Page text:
The Descent (2005)
A year later they gather again in the Appalachians for a planned caving trip. They are joined at a remote cabin by Rebecca (Saskia Mulder), Sam (MyAnna Buring) and Holly (Nora-Jane Noone). Soon they are off exploring what they believe is the cave system they had planned. However, shortly after Sarah narrowly avoids being crushed in a cave-in while making her way through a small passage, Juno reveals the truth: thinking the intended destination was full of tourists, she decided to take them exploring at a place she was sure had not yet been mapped. However, with their way out blocked, the women must now find their way out.
After a treacherous crossing of an underground chasm they also discover that they are not the first to enter the caves. Old climbing equipment is found, as well as cave paintings showing various animals that were hunted - and another entrance to the cave system, that they set off to find. The women also quickly find out that they are not the only ones down there, as the inhabitants of the caves soon make themselves known. Pale white and blind, the original tenants are still there, and waiting to pounce on anything that enters.
I never saw this when it originally came out because the advertisements made it look like just another modern horror film. No mention that the cast was mostly female, no real explanation of what the film was about; it largely looked like a similar movie that came out the same year, The Cave, and I imagined some CGI monster and blaring nu-metal music. The only reason I finally saw it in fact is because it has received so many accolades since (I really only became aware of this within the last year), and because director Neil Marshall's Dog Soldiers was such a good film. The last third of this movie resembles that more than a little. No, the crawlers are not werewolves, but the women's reactions are quite similar to the soldiers in the previous film. Largely, this can be seen as a flipside of that movie.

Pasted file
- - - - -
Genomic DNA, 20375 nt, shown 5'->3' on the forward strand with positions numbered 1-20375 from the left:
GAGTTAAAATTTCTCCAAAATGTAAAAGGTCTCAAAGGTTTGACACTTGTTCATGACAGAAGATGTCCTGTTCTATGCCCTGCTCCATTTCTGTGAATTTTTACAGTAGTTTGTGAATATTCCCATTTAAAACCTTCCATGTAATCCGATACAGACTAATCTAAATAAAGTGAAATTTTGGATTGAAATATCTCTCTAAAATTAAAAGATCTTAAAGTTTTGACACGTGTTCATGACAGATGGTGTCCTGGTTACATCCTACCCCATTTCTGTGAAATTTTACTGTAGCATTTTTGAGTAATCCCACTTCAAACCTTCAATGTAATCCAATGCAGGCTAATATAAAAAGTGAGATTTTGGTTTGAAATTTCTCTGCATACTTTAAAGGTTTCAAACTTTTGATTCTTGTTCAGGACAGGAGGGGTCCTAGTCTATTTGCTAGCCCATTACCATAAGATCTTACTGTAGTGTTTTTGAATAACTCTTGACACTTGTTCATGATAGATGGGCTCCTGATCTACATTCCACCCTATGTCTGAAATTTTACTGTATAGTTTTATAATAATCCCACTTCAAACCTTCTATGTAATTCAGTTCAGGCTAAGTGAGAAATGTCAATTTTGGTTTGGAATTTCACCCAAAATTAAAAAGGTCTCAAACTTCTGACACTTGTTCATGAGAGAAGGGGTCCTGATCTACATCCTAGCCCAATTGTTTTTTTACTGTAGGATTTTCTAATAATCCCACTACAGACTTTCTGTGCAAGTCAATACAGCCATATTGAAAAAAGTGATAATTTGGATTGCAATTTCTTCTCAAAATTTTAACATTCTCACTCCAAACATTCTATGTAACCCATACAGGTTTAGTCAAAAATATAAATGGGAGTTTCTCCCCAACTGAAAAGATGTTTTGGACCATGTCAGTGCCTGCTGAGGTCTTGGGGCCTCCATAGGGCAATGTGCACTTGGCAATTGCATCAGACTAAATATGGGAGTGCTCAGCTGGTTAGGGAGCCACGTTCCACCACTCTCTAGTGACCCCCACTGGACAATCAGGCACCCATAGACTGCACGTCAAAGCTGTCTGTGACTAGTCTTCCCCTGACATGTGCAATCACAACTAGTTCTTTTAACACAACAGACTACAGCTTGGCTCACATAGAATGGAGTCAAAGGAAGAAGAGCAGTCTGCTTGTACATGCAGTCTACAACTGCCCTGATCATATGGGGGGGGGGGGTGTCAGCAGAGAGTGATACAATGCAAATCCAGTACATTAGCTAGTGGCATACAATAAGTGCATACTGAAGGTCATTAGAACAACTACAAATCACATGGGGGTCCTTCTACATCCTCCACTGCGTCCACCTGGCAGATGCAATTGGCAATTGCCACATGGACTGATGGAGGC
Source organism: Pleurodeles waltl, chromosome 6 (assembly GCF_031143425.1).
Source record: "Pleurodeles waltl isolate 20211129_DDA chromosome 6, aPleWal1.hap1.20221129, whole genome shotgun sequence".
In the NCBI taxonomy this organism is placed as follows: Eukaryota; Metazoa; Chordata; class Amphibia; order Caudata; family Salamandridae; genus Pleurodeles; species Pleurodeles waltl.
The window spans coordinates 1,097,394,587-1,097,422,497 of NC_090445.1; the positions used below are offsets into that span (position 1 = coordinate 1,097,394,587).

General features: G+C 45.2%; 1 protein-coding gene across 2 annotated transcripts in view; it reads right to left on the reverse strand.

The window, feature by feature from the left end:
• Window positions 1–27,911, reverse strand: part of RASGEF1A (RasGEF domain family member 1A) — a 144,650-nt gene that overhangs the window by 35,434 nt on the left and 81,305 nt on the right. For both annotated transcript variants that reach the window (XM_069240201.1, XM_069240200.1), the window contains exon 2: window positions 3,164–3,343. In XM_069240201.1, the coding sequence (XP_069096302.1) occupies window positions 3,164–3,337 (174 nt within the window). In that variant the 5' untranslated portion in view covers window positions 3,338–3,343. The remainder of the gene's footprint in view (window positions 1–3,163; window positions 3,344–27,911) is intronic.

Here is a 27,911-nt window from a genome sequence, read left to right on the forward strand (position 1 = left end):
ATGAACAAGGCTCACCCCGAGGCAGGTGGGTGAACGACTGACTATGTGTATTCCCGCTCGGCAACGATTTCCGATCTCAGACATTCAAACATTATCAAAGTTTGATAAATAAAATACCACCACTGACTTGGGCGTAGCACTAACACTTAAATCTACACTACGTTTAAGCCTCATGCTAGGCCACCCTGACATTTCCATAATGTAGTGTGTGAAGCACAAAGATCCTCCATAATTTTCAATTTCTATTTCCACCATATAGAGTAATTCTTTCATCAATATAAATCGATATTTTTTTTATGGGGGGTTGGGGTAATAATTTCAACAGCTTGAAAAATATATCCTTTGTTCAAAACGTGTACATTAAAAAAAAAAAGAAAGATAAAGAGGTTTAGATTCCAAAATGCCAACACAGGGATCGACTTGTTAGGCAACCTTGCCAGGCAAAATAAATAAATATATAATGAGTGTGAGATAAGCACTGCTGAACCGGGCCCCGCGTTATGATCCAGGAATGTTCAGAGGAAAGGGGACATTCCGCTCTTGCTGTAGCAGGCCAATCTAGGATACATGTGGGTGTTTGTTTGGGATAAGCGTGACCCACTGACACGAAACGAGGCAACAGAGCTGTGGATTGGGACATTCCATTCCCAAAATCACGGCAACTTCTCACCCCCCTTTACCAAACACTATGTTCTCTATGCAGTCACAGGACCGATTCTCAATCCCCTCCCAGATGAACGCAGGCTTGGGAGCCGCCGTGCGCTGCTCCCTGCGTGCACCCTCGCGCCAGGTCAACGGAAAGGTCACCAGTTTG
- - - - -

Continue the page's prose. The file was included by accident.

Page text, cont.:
I am also happy to say that I saw the original version. I read how the theatrical U.S. release was changed, and that makes it almost an entirely different movie (and sets it up for a crappy sequel, which thankfully Marshall had not much to do with). It does leave some of the denouement vague, which is pretty important in this case, especially since it also leaves open the question to some who don't take the events in the film at face value, but instead think that the creatures and the events that happen are all the result of Sarah being mentally unstable.
I must say that I think this does live up to its reputation. It has one of the best reveals of a monster ever (with completely real reactions from the actors, just like in Alien). Though the most effective scene is still Sarah getting stuck in that small passage, which shows that the movie could have still been quite suspenseful (especially with the wonderful set design) without the monsters.
The Descent (2005)
Time: 99 minutes
Starring: Shauna Macdonald, Natalie Mendoza, Alex Reid
Director: Neil Marshall